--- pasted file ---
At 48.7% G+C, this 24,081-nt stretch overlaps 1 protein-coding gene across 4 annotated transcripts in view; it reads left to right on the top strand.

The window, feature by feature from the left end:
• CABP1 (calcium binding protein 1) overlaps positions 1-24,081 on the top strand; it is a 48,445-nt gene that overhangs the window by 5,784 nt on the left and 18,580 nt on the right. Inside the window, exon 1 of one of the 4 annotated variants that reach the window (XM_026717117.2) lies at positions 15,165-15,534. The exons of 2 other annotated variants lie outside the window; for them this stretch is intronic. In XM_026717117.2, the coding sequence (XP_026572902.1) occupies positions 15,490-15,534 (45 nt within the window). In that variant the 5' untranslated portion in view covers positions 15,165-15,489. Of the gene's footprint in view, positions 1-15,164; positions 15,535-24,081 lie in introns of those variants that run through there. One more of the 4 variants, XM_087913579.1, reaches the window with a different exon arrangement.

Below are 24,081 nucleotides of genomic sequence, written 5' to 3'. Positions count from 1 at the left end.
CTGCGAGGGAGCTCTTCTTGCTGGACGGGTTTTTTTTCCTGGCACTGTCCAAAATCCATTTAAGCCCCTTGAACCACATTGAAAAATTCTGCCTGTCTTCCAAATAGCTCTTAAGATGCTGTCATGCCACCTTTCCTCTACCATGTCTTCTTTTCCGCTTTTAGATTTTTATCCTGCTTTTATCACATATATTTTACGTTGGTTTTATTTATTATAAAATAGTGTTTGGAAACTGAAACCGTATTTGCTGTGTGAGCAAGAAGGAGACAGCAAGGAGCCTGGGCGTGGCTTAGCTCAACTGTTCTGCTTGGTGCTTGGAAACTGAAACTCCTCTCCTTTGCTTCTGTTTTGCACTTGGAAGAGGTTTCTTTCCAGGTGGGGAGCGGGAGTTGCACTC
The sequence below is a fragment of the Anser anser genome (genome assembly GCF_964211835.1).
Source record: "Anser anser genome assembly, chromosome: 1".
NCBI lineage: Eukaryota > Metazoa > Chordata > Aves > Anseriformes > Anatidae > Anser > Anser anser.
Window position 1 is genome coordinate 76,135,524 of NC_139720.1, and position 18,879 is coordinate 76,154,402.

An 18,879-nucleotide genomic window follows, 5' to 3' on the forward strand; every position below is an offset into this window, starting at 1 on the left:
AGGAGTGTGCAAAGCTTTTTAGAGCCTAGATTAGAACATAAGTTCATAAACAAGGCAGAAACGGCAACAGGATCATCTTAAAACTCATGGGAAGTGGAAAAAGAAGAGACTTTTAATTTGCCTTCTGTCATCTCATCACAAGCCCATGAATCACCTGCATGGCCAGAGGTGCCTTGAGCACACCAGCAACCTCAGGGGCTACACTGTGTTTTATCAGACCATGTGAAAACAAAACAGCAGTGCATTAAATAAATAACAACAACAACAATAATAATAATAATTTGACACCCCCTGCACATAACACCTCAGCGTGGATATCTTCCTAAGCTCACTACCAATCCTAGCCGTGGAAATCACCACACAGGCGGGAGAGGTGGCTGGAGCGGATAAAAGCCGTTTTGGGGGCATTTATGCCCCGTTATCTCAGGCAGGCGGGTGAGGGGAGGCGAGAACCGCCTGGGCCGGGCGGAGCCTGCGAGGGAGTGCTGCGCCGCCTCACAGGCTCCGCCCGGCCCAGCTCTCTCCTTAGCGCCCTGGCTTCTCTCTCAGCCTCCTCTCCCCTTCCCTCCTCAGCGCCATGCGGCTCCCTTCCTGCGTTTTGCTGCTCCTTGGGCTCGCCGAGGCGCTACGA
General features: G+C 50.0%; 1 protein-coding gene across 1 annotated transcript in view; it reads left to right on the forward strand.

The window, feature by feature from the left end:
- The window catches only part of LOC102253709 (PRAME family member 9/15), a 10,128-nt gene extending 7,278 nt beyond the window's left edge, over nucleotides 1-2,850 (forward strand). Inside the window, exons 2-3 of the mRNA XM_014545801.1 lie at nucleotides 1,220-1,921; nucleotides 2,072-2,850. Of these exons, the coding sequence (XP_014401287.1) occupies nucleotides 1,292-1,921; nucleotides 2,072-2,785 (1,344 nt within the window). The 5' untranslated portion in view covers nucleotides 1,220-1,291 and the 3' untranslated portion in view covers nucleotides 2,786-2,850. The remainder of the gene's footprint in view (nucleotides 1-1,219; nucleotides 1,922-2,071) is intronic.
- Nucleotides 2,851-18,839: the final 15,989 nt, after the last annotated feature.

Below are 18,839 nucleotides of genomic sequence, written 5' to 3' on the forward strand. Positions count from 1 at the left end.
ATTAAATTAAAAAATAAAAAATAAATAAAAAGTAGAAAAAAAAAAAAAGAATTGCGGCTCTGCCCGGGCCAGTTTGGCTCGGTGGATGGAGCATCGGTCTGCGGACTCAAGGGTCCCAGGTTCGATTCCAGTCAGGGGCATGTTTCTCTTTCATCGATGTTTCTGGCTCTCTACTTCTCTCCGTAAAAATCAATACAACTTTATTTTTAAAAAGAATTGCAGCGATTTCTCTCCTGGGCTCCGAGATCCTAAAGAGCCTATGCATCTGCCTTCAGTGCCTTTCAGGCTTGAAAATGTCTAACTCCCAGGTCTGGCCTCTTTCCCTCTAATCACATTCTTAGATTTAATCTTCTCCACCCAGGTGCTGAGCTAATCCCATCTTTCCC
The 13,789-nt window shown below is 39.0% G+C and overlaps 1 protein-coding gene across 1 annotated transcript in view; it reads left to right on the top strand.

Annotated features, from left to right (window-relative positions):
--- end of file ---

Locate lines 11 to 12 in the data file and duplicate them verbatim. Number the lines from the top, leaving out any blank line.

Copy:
AGGAGTGTGCAAAGCTTTTTAGAGCCTAGATTAGAACATAAGTTCATAAACAAGGCAGAAACGGCAACAGGATCATCTTAAAACTCATGGGAAGTGGAAAAAGAAGAGACTTTTAATTTGCCTTCTGTCATCTCATCACAAGCCCATGAATCACCTGCATGGCCAGAGGTGCCTTGAGCACACCAGCAACCTCAGGGGCTACACTGTGTTTTATCAGACCATGTGAAAACAAAACAGCAGTGCATTAAATAAATAACAACAACAACAATAATAATAATAATTTGACACCCCCTGCACATAACACCTCAGCGTGGATATCTTCCTAAGCTCACTACCAATCCTAGCCGTGGAAATCACCACACAGGCGGGAGAGGTGGCTGGAGCGGATAAAAGCCGTTTTGGGGGCATTTATGCCCCGTTATCTCAGGCAGGCGGGTGAGGGGAGGCGAGAACCGCCTGGGCCGGGCGGAGCCTGCGAGGGAGTGCTGCGCCGCCTCACAGGCTCCGCCCGGCCCAGCTCTCTCCTTAGCGCCCTGGCTTCTCTCTCAGCCTCCTCTCCCCTTCCCTCCTCAGCGCCATGCGGCTCCCTTCCTGCGTTTTGCTGCTCCTTGGGCTCGCCGAGGCGCTACGA
General features: G+C 50.0%; 1 protein-coding gene across 1 annotated transcript in view; it reads left to right on the forward strand.